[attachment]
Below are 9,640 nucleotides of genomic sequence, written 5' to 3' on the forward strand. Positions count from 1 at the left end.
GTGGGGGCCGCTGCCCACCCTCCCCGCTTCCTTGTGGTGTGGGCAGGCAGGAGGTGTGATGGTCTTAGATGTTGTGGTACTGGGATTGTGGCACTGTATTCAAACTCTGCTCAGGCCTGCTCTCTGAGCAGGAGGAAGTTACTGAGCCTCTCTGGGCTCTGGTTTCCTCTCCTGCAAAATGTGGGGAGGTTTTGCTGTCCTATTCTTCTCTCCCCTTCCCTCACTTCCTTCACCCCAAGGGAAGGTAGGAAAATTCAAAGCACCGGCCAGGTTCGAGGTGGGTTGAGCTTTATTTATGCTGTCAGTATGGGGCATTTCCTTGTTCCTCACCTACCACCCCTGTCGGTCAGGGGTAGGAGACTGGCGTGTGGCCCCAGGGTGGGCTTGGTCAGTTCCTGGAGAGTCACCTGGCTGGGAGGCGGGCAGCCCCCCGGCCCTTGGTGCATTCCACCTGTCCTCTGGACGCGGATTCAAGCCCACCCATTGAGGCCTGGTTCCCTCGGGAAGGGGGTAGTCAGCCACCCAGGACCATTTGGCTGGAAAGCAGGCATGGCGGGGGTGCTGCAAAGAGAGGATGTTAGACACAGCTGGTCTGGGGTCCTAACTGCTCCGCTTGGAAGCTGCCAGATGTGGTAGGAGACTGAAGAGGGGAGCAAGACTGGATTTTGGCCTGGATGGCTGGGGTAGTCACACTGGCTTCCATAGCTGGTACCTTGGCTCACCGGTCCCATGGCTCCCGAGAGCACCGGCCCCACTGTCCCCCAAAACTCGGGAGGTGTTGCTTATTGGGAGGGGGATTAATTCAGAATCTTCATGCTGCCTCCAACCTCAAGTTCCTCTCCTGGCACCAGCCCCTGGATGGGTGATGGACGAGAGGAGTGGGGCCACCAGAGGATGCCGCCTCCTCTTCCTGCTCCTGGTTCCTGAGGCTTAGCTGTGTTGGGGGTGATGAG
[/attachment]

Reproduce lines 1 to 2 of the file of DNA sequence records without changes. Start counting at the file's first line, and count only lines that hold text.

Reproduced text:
Below are 9,640 nucleotides of genomic sequence, written 5' to 3' on the forward strand. Positions count from 1 at the left end.
GTGGGGGCCGCTGCCCACCCTCCCCGCTTCCTTGTGGTGTGGGCAGGCAGGAGGTGTGATGGTCTTAGATGTTGTGGTACTGGGATTGTGGCACTGTATTCAAACTCTGCTCAGGCCTGCTCTCTGAGCAGGAGGAAGTTACTGAGCCTCTCTGGGCTCTGGTTTCCTCTCCTGCAAAATGTGGGGAGGTTTTGCTGTCCTATTCTTCTCTCCCCTTCCCTCACTTCCTTCACCCCAAGGGAAGGTAGGAAAATTCAAAGCACCGGCCAGGTTCGAGGTGGGTTGAGCTTTATTTATGCTGTCAGTATGGGGCATTTCCTTGTTCCTCACCTACCACCCCTGTCGGTCAGGGGTAGGAGACTGGCGTGTGGCCCCAGGGTGGGCTTGGTCAGTTCCTGGAGAGTCACCTGGCTGGGAGGCGGGCAGCCCCCCGGCCCTTGGTGCATTCCACCTGTCCTCTGGACGCGGATTCAAGCCCACCCATTGAGGCCTGGTTCCCTCGGGAAGGGGGTAGTCAGCCACCCAGGACCATTTGGCTGGAAAGCAGGCATGGCGGGGGTGCTGCAAAGAGAGGATGTTAGACACAGCTGGTCTGGGGTCCTAACTGCTCCGCTTGGAAGCTGCCAGATGTGGTAGGAGACTGAAGAGGGGAGCAAGACTGGATTTTGGCCTGGATGGCTGGGGTAGTCACACTGGCTTCCATAGCTGGTACCTTGGCTCACCGGTCCCATGGCTCCCGAGAGCACCGGCCCCACTGTCCCCCAAAACTCGGGAGGTGTTGCTTATTGGGAGGGGGATTAATTCAGAATCTTCATGCTGCCTCCAACCTCAAGTTCCTCTCCTGGCACCAGCCCCTGGATGGGTGATGGACGAGAGGAGTGGGGCCACCAGAGGATGCCGCCTCCTCTTCCTGCTCCTGGTTCCTGAGGCTTAGCTGTGTTGGGGGTGATGAG